By Andrew Savage
If you thought the vibrant blood orange sunsets over Virginia in July were vivid, you weren’t alone. Sadly, those sunsets were caused by smoke from the wildfires coming in from the west that engulfed the state in hazy smog and triggered a public health alert.
Now, constant natural disasters are clear evidence of an urgent truth: Climate change is here, it’s getting worse and we need to take collective action to address it. We do not do this at our own risk.
In Virginia, the climate crisis is exacerbated by a transportation crisis, in which residents are stranded by a faulty and polluting transportation system responsible for 45% of our climate-warming carbon dioxide emissions. If Virginia is to do its part, state leaders must take action to reduce fossil fuel emissions while providing residents with affordable, accessible, sustainable and safe mobility options.
As the sustainability manager at Lime, a transportation company operating a network of self-service scooters and bicycles in Richmond and cities in Virginia, the United States and around the world, micro-mobility programs have the potential to help achieve the essential goals of making communities cleaner. and more user-friendly. However, there is a big obstacle in the way. Many residents would like to leave their cars at home, but the streets in many communities are unprotected, connected, and equitably designed for safe walking, biking and scootering.
The Richmond Department of Public Works has made progress in improving street safety and improving the city’s transportation network. However, the city could make much greater progress if Virginia joins its neighboring states in the Transportation & Climate Initiative (TCI-P), a regional proposal to reduce carbon emissions from the transportation sector.
The TCI program has two major objectives: to get fossil fuel suppliers to buy allowances for the emissions they cause in the state; and invest program proceeds in clean transportation options, such as expanded public transportation, safer streets, and connected cycle lanes for cycling and scootering. Both aspects of the program will reduce air pollution and greenhouse gases that contribute to global warming.
Lime supports TCI-P because Virginia and neighboring states will be better off with less air pollution and expanded mobility options. We urge Gov. Ralph Northam to sign Virginia on the TCI-P, and we urge the Virginia General Assembly to pass legislation to solidify state participation in the program.
Governor Northam was actively involved in the development of the TCI-P, but has yet to formally engage Virginia to join the program. In December, leaders from Washington, DC, Massachusetts, Connecticut and Rhode Island officially joined TCI-P, pledging to reduce local transportation emissions by 30% by 2032. Together, these jurisdictions are expected to generate nearly $ 300 million in revenue each year. under TCI-P, at least 35 percent of which must be directed to overburdened and underserved communities. It’s too much investment in transportation for Virginia to not just leave on the table.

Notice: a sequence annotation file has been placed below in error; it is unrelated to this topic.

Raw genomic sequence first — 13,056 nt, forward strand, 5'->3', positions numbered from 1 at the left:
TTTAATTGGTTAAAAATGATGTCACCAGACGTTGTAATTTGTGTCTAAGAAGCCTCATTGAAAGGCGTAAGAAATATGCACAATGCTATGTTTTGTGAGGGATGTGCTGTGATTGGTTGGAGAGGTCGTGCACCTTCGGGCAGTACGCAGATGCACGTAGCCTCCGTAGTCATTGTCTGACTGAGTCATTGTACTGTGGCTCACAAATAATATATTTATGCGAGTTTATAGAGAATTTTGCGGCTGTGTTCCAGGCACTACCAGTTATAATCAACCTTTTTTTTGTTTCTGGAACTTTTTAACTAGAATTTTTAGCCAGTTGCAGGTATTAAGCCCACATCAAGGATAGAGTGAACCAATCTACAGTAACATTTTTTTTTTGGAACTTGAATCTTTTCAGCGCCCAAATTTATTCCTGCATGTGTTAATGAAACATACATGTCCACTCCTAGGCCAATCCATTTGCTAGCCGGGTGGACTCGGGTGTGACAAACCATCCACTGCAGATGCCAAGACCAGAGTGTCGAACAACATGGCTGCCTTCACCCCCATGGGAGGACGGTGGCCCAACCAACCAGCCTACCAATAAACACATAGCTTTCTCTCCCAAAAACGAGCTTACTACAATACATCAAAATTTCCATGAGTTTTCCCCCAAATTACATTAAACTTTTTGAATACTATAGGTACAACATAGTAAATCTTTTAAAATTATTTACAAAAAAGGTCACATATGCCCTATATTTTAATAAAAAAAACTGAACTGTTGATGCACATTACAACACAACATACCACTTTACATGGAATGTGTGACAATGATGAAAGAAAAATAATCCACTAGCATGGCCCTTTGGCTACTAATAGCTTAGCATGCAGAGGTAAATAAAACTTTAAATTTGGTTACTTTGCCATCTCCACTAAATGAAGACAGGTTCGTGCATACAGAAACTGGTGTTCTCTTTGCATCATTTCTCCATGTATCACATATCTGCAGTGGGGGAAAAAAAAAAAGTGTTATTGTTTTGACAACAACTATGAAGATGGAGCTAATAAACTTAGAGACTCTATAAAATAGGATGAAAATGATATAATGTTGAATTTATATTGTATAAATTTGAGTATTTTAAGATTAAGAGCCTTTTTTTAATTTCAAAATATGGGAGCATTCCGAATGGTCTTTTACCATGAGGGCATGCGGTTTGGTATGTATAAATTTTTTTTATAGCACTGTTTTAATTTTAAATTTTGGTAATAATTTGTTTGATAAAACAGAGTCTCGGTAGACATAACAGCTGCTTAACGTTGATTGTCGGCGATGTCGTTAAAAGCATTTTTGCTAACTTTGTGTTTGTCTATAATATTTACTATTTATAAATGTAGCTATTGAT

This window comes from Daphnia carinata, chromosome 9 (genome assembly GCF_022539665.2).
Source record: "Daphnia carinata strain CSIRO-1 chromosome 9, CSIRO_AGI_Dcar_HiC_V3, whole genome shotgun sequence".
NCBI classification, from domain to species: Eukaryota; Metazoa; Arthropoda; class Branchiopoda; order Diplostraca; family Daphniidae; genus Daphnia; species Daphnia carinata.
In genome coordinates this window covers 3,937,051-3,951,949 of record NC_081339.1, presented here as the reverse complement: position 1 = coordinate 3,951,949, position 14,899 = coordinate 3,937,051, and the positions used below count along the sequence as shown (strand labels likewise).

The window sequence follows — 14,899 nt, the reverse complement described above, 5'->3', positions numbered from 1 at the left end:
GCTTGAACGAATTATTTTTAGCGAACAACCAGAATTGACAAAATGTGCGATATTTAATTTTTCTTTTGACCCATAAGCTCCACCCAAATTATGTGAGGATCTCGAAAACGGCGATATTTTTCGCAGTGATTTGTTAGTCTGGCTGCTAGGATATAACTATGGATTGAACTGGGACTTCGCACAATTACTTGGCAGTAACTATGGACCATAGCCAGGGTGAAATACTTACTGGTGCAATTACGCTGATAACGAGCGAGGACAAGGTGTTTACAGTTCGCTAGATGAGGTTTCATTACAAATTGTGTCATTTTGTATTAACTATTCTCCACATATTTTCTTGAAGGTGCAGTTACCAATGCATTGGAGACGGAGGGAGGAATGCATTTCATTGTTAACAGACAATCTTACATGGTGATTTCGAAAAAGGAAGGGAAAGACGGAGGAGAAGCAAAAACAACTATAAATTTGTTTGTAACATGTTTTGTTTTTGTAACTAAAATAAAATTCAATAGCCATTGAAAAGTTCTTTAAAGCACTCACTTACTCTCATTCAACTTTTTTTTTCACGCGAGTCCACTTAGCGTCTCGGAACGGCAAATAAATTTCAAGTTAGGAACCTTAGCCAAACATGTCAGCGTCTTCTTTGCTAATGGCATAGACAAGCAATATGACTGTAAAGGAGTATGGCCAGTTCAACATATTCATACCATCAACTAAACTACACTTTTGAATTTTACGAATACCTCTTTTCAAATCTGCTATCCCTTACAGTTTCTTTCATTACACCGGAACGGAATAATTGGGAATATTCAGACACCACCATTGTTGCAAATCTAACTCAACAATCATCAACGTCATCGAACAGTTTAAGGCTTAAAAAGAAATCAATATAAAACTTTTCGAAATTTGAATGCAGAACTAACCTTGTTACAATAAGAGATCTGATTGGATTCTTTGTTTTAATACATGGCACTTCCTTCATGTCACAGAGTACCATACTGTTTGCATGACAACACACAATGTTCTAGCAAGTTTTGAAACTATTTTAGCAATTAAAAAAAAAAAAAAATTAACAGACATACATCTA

With TCI-P in place, Virginians will have access to sustainable transportation options while breathing cleaner, healthier air. It is no exaggeration to say that it will literally save lives. Fatalities due in part to dangerous streets in Virginia jumped to 847 in 2020, according to the Virginia Department of Transportation. Meanwhile, public health researchers recently found that full implementation of TCI-P could prevent up to 1,000 premature pollution-related deaths and 5,000 cases of childhood asthma in the region by 2032. .
Lime is one of the many local employers who support TCI-P. Last fall, we joined over 100 companies and institutions in the Northeast, Mid Atlantic and South regions to urge our governors to launch the TCI-P and mainstream equity, health and reducing emissions as investment priorities. Like many large companies and investors, Lime understands the urgent economic need for a modern and efficient transportation system. We understand that what’s good for the health of Virginia residents is also good for business. When goods and people can move easily, efficiently, and affordably in Virginia while reducing their environmental impact, businesses are more likely to locate in the state, creating jobs and economic growth. Research also shows that higher rates of micro-mobility increase spending for local businesses.
Just as climate change cannot be solved by one person, company or state, the potential impacts of TCI-P require collective action. We call on Governor Ralph Northam and the Virginia General Assembly to join neighboring states in this regional agenda to reduce pollution and invest in clean transportation solutions.
Andrew Savage is Vice President and Head of Sustainability at Lime, an electric scooter company.